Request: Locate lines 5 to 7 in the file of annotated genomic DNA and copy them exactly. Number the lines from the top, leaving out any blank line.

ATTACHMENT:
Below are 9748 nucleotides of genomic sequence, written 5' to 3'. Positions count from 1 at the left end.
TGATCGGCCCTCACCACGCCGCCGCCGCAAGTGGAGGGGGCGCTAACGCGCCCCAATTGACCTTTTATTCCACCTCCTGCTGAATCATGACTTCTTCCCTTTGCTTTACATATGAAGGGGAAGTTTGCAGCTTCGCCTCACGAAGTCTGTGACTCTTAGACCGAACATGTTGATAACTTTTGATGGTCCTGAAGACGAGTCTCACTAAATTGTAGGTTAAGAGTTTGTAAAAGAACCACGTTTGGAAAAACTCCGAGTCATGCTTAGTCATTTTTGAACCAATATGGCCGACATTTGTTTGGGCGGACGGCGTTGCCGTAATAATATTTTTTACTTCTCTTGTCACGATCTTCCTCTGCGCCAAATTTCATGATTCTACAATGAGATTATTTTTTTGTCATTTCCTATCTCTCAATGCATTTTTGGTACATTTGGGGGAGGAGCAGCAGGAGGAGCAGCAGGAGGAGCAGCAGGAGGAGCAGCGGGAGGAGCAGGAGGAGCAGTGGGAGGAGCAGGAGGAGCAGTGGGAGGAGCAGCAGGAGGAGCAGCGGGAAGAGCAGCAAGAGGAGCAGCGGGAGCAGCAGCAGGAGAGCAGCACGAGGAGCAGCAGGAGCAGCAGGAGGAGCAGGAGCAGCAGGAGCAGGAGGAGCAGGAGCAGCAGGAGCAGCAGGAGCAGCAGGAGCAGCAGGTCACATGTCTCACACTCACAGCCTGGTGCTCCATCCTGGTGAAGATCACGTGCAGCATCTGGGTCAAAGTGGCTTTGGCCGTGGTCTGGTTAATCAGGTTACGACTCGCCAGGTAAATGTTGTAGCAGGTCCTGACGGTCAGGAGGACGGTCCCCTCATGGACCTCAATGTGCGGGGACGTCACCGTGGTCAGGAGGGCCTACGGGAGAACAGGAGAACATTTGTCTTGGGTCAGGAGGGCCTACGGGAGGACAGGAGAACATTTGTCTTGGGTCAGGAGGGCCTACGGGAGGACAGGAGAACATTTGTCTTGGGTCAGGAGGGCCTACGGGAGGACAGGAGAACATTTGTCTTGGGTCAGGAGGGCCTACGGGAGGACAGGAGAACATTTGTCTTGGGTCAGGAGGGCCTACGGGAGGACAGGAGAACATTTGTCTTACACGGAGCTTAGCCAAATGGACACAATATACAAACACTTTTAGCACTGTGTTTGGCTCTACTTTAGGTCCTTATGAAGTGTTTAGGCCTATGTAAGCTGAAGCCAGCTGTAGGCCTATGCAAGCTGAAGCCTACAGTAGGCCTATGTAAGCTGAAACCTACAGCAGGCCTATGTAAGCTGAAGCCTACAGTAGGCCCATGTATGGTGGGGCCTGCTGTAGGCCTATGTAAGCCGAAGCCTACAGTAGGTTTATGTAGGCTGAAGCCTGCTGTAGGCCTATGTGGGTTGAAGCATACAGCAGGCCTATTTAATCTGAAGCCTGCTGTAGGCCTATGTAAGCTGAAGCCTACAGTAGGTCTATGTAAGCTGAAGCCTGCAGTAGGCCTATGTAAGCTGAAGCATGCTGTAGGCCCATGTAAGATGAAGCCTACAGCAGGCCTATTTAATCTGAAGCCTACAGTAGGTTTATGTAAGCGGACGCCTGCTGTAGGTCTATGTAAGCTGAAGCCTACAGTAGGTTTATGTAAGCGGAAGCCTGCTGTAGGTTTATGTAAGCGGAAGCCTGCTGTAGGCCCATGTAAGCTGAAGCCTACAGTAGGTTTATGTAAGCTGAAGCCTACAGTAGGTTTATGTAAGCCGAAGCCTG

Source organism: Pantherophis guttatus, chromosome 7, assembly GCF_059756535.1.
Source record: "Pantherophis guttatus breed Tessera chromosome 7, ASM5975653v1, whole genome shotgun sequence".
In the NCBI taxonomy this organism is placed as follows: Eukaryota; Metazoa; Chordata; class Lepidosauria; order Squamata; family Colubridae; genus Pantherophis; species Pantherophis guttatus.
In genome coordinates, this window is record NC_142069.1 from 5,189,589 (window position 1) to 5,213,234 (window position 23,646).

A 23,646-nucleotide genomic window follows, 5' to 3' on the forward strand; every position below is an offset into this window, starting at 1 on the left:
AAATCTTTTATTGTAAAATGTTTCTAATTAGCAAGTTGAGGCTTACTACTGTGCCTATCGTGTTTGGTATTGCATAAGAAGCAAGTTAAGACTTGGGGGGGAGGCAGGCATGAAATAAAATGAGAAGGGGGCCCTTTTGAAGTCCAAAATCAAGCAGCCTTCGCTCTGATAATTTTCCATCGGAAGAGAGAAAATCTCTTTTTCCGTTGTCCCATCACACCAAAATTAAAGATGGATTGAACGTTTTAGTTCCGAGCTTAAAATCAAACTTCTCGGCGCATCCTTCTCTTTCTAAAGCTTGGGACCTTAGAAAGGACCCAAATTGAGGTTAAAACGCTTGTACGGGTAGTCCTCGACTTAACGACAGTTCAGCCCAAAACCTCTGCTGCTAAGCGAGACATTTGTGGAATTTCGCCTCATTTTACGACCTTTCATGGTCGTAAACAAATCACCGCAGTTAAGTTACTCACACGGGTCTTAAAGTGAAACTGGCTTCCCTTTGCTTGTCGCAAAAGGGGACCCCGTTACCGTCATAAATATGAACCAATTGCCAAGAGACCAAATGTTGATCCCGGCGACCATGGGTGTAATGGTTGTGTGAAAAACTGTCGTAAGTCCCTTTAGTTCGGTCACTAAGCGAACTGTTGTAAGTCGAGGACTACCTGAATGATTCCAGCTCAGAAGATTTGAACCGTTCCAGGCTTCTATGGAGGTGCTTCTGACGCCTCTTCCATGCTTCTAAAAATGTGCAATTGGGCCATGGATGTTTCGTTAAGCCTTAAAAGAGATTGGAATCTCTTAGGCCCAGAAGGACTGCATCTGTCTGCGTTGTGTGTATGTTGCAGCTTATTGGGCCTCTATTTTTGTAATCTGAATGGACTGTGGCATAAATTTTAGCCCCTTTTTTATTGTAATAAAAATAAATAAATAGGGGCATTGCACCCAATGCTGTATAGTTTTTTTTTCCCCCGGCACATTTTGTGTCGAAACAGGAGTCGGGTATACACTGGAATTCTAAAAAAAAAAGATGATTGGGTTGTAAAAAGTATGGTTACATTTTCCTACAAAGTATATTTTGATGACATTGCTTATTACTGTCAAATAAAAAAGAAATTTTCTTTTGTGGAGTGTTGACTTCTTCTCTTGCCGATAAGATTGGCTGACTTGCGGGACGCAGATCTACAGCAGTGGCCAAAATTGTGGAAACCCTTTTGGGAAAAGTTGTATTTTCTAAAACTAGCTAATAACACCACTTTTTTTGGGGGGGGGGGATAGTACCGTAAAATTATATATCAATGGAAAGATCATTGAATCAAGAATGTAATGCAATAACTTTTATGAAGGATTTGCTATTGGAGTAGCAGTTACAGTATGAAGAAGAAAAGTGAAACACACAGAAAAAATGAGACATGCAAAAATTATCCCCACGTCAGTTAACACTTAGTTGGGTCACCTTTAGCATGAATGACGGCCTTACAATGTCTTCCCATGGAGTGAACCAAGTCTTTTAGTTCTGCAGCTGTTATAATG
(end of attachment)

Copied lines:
In the NCBI taxonomy this organism is placed as follows: Eukaryota; Metazoa; Chordata; class Lepidosauria; order Squamata; family Colubridae; genus Pantherophis; species Pantherophis guttatus.
In genome coordinates, this window is record NC_142069.1 from 5,189,589 (window position 1) to 5,213,234 (window position 23,646).

A 23,646-nucleotide genomic window follows, 5' to 3' on the forward strand; every position below is an offset into this window, starting at 1 on the left: